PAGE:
Birmingham Post

There’s work to do to achieve gender parity

- Chris Game Chris Game, Institute of Local Government Studies, University of Birmingham

FIVE years ago, this column noted a protestati­on by Brigid Jones – Labour councillor for the now Bournbrook and Selly Park ward, and for the past four years Deputy Leader of Birmingham City Council, but then the Cabinet Member for children, families and schools.

In which capacity, but obviously speaking also as a young woman, Cllr Jones noted that, despite being the “very proud corporate parent” of the nearly 2,000 children then in the Council’s care, accountabl­e for a £1.2 million budget and thousands of staff, if she herself wished to start a family, she – as a councillor with a taxed £25,000 cabinet allowance – would “most likely have to step down from my council position”.

Because, although the Council’s (male) Chief Executive was reportedly “working on a policy”, it was yet to be brought to the attention of the Cabinet, or probably anyone else.

The apparent rationalis­ation – “we haven’t had a pregnant Cabinet member in Birmingham for a very long time” – revealed as much about the recruitmen­t and societal representa­tiveness of councillor­s as about their financial remunerati­on.

The CE sounded suitably embarrasse­d, for, however few UK councils would have been in significan­tly more considered and supportive positions, for the biggest of them all, that was surely no refuge.

Unsurprisi­ngly, his ‘policy’ proved about as advanced as Boris Johnson’s deliberate­ly fraudulent Brexit withdrawal deal was ‘oven-ready’ in the 2019 Election campaign. Remember that? “Just put it in at gas mark four, give it 20 minutes, and Bob’s your uncle!”.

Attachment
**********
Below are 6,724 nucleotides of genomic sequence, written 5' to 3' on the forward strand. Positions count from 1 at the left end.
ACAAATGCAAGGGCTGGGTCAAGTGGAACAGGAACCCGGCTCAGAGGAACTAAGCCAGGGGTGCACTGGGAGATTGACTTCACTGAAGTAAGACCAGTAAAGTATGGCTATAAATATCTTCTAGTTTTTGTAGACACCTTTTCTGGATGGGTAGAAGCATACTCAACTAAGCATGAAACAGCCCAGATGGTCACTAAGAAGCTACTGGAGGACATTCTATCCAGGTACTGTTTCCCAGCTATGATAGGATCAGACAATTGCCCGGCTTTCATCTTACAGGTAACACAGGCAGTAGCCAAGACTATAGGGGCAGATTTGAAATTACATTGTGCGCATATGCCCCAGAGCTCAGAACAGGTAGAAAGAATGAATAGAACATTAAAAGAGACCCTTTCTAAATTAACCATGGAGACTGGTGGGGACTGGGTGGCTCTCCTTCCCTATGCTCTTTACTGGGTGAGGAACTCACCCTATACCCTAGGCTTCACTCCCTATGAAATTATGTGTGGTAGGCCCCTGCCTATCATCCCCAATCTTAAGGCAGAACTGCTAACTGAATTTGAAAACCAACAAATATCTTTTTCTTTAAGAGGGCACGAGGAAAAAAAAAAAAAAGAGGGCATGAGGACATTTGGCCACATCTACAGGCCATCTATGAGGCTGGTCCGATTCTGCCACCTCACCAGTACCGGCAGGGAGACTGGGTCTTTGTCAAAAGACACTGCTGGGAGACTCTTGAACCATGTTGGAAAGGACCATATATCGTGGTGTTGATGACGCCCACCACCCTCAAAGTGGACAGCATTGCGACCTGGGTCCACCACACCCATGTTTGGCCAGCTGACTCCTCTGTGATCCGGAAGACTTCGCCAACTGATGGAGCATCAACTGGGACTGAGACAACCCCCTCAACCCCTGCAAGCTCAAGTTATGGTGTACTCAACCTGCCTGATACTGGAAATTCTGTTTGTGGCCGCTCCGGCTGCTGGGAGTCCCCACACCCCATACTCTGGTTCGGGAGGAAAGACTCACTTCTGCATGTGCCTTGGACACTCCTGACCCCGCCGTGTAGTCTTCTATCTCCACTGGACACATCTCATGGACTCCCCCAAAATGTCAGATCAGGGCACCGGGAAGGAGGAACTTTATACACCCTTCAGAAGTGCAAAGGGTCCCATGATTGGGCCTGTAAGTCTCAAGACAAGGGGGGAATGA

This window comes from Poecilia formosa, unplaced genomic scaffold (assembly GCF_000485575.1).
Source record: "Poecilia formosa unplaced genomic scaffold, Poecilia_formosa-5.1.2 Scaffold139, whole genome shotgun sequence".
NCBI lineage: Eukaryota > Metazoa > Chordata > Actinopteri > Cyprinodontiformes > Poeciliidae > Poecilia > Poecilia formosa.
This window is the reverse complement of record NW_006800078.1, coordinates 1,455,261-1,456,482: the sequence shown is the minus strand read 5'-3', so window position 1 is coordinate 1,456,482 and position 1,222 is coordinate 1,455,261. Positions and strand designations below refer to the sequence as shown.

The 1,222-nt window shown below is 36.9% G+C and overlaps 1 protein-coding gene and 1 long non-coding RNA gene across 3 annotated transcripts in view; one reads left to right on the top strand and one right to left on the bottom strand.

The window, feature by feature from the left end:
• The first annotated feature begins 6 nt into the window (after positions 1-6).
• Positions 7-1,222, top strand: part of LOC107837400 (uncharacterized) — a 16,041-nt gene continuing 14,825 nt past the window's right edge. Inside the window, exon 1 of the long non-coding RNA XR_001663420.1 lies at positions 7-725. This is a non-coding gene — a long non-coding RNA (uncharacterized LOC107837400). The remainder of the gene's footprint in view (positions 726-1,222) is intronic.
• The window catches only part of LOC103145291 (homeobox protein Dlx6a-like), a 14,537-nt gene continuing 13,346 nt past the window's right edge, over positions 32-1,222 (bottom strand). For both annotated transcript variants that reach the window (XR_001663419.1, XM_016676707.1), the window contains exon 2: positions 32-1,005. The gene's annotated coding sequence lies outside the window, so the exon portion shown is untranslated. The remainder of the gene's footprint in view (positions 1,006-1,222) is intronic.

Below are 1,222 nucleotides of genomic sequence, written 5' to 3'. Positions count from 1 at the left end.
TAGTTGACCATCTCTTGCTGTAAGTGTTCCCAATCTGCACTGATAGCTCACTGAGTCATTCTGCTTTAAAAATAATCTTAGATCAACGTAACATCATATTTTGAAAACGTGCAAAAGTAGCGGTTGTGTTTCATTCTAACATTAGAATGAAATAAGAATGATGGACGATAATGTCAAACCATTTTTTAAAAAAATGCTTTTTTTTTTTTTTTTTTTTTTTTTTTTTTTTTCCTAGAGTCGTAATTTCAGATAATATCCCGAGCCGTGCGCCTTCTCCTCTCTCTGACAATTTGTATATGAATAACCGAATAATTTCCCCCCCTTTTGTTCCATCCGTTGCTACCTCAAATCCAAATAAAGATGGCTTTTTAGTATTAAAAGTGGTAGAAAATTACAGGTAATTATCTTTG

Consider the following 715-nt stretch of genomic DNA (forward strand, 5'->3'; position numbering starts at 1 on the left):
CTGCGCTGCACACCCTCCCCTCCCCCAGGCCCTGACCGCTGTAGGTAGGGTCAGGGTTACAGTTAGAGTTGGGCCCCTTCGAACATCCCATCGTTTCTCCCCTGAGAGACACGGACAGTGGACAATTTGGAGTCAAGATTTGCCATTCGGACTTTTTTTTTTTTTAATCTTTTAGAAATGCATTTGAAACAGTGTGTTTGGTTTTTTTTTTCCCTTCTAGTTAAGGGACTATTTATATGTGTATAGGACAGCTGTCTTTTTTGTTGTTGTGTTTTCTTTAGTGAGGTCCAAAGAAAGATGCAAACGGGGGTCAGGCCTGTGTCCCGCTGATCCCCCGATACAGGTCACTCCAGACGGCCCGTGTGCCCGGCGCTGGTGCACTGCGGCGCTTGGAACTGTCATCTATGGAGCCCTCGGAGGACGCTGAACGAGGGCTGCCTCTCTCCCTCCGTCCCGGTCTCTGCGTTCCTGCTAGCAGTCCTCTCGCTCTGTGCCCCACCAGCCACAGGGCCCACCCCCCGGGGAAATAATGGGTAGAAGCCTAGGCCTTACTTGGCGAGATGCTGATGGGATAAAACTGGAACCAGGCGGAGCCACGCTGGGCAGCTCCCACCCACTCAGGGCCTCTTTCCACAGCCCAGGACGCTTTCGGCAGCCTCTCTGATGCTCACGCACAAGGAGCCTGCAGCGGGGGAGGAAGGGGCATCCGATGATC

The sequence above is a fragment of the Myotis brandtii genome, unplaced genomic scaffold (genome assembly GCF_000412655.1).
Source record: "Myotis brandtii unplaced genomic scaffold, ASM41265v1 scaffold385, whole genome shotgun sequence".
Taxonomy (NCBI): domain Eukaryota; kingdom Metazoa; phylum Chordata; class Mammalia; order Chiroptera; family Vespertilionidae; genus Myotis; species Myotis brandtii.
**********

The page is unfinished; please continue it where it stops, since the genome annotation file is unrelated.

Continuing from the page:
This one took nearer 20 months, but by July 2018 the Post’s Neil Elkes could report that Birmingham councillor­s – all councillor­s, note, not just Cabinet members – “will for the first time be entitled to maternity and paternity pay”. Better terms, indeed, than for staff – prompting, understand­ably, calls for council workers’ maternity terms to be improved too.

Thanks substantia­lly no doubt to Cllr Jones’ work ‘behind the scenes’, Birmingham’s present Members’ Allowances Scheme, and particular the Maternity, Paternity and Adoption Pay sections (March 2021, available in full online), could, in my albeit limited experience, serve as at least a baseline model for UK councils generally.

A few examples: Members on maternity leave continue to receive full allowances for six months, possibly extendable; adoptive parents ‘newly matched’ with a child by an adoption agency ditto; shared parental leave negotiable for one or two parents, including same sex.

There’s nothing in the Scheme that’s obviously either exceptiona­l or exceptiona­ble – just reasonable modern-day practice for a public organisati­on conscious of the difficulty it demonstrab­ly has attracting a representa­tive quota of younger and particular­ly female members.

On the other hand, you may recall the row back in February when the Government rushed through Parliament a law-change allowing Cabinet ministers – specifical­ly the then eight-months pregnant Attorney General, Suella Braverman – to have six months’ maternity leave on full pay plus salary costs for a temporary replacemen­t.